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Franny's: Perfect Pizza, Excellent Meal

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shivohum Mar 12, 2008 10:31 PM

Had dinner at Franny's in Prospect Park. It's located in a simple but elegant space, with the kitchen visible at the end of the long rectangular restaurant, and a cartoon-like painting of a city section on one wall.

The wait here, I've heard, can be notoriously long, but I came early, and on a weeknight, and I was seated immediately. I ordered potato croquettes to start, and a pizza with provolone piccante and onions.

The potato croquettes are small balls of mashed potatoes flashed fried in bread crumbs from Sullivan St. Bakery, and dusted with parmesan cheese. The SSB reference caught me when I heard my waitress describe the croquettes; I'm in love with SSB's pizza, so I figured these croquettes had to be good. And indeed they were. They were pretty much as good as you might expect garlic mashed potatoes in crispy little balls to be. They are not, to be honest, addictingly good, or amazingly good, but I'm willing to admit they're probably as good as what they are can be.

The pizza, however, is on another level entirely. This is definitely one of the top pizzas I've ever eaten: a just rival to Di Fara's in Midwood, better than Grimaldi's in DUMBO, and significantly better than Lucali's to my taste. First of all, the pizza on the plate is essentially individual-sized if you're at all hungry, and came on an ordinary plate looking vital and gorgeous.

Slicing the pizza up myself was fun, and biting into it even more so. The immediate impression I had was that I might be in love with this pizza. The crust is soft and yet has the stretch -- has the life in it -- that makes it feel that it has been lovingly hand-tossed and worked on. The soft yieldingness as you bite into it, the slight toughness as you chew it, and again the softness as it dissolves: that's a great pizza crust.

The cheese was, appropriately, piquant, and aromatic, and the onions juicy and sweet. The sauce was brilliantly tomatoey and spiced, and showcased a hint of bittersweetness that was both gourmet and comfort food at once. All these things came together in a pizza that's a work of art. Needless to say, I devoured it.

For dessert, I decided on an almond gelato, made right at the store, that was another work of art. Generously apportioned into a small bowl, the gelato was run through with streaks of roasted and caramelized almonds, with a hint of salt that cut through the thin sweetness of the gelato. The gelato was not super-creamy, but almost reminded me a little bit of a sorbet. It had a wholeness to its flavors that spoke of top-notch ingredients.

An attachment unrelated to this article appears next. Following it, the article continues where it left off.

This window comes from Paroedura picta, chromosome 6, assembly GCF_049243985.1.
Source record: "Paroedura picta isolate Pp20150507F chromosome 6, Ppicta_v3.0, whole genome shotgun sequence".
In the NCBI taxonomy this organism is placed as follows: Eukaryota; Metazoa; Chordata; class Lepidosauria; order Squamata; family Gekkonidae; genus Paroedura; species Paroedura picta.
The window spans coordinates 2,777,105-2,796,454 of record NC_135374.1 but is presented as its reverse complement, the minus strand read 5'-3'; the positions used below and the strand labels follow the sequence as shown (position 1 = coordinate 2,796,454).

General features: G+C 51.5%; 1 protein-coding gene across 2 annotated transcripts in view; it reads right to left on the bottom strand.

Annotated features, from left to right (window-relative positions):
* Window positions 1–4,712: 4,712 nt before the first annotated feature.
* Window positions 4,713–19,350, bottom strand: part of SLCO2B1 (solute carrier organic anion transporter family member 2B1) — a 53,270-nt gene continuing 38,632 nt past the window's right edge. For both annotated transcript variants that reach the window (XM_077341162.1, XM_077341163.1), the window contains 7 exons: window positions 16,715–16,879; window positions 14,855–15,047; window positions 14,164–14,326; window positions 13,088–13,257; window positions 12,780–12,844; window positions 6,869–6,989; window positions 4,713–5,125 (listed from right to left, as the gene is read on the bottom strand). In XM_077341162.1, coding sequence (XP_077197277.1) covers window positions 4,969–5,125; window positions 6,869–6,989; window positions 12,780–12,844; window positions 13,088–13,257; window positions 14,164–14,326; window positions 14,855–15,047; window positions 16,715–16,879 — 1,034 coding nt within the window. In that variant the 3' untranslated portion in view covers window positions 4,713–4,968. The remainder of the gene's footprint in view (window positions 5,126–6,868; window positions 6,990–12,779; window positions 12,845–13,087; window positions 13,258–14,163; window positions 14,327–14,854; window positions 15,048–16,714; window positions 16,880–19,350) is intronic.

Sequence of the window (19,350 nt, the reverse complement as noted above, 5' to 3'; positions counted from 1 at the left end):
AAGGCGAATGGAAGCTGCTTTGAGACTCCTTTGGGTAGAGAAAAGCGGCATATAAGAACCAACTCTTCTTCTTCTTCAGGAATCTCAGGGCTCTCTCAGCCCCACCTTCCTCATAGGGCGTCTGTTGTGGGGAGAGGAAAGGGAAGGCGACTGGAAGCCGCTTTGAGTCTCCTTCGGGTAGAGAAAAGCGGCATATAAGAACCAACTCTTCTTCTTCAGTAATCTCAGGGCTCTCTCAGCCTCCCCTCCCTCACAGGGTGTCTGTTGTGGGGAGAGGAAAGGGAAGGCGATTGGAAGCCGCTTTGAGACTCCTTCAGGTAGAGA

Croquettes, pizza, and ice cream: this is not the Atkins diet. Nor is it particularly cheap for all that. But this is a meal that was easily worth it, both in dollars and in calories. It's among New York's best, no doubt about it.

  1. c
    ChowDiva Mar 19, 2008 07:36 AM

    I agree with the original op. Yes, Franny's may be overpriced, especially for portion size. But the pizza is really great, the ingredients superior and has anyone tried the tongue/cheek terrine and/or the octopus? Everything I've tried has left me addicted.

    1 Reply
    1. re: ChowDiva
      MB fka MB Mar 19, 2008 01:03 PM

      tried the octopus and thought it was fishy. loved their soups tho. I'm not impressed by the pizza though. Nice ingredients not executed well enough for the price point.

    2. NYJewboy Mar 16, 2008 11:26 AM

      OK. Now I have tried it. The pies are a little heartier than I expected, but I thout a tad undercooked and inconsistent. I like a 'crude' approach (like DiFara where it can be burned on one end and liquidy in another), but this was just a bit off. The distinction I am drawing is because none of it (I had a whole pie to myself) was spectacular. When a section of a pie is a bit much, if there is splendor around the corner I can let it go. I regularly dismiss entire bad slices at places I love, because they are only a step away from some delicious passage. Here, I am sorry to say, bad just led to merely 'good'. With their hype and build up via the decor I expected more, so I was disappointed. I thought the dough was uninteresting, no unusual qualities stood out. I also thought they could give a bit more spice (a bit more 'umph' somewhere). This would be the best place in town in Deluth or Pittsburgh, but not in Brooklyn. Good, but too crowded/hyped/yuppified/ and expensive for what it was. Nice place for a night out maybe, but I am only there FOR THE PIZZA. And may I say (as if you couldn't see this coming) a hale and resounding hail Dom.

      3 Replies
      1. re: NYJewboy
        TBird Mar 18, 2008 08:28 PM

        "This would be the best place in town in Deluth or Pittsburgh, but not in Brooklyn."

        yeah, because after dom and lucali's, you have... you have...you have....

        remind me again what is third?
        ;-)

        " I live in the nabe and I don't go to Franny's often.:

        so please enlighten us as to where you DO go...
        :-)

        1. re: TBird
          g
          ginsbera Mar 19, 2008 06:21 AM

          I live in the neighborhood too and I prefer to go to Amorina, the pizza may be a little more doughy, but the toppings are always delicious and I don't have to wait for 45minutes to get a seat.

          1. re: TBird
            NYJewboy Mar 19, 2008 07:06 AM

            If I do not go to either of the 'big 2' in Brooklyn then I go into Manhattan.

        2. r
          racer x Mar 15, 2008 01:19 PM

          "This is definitely one of the top pizzas I've ever eaten ..." shivohum

          Franny's serves a good pizza, fine for a meal if you're in the neighborhood.
          I'd hardly call it one of the top I've ever eaten. I certainly wouldn't travel across town just for a Franny's pizza.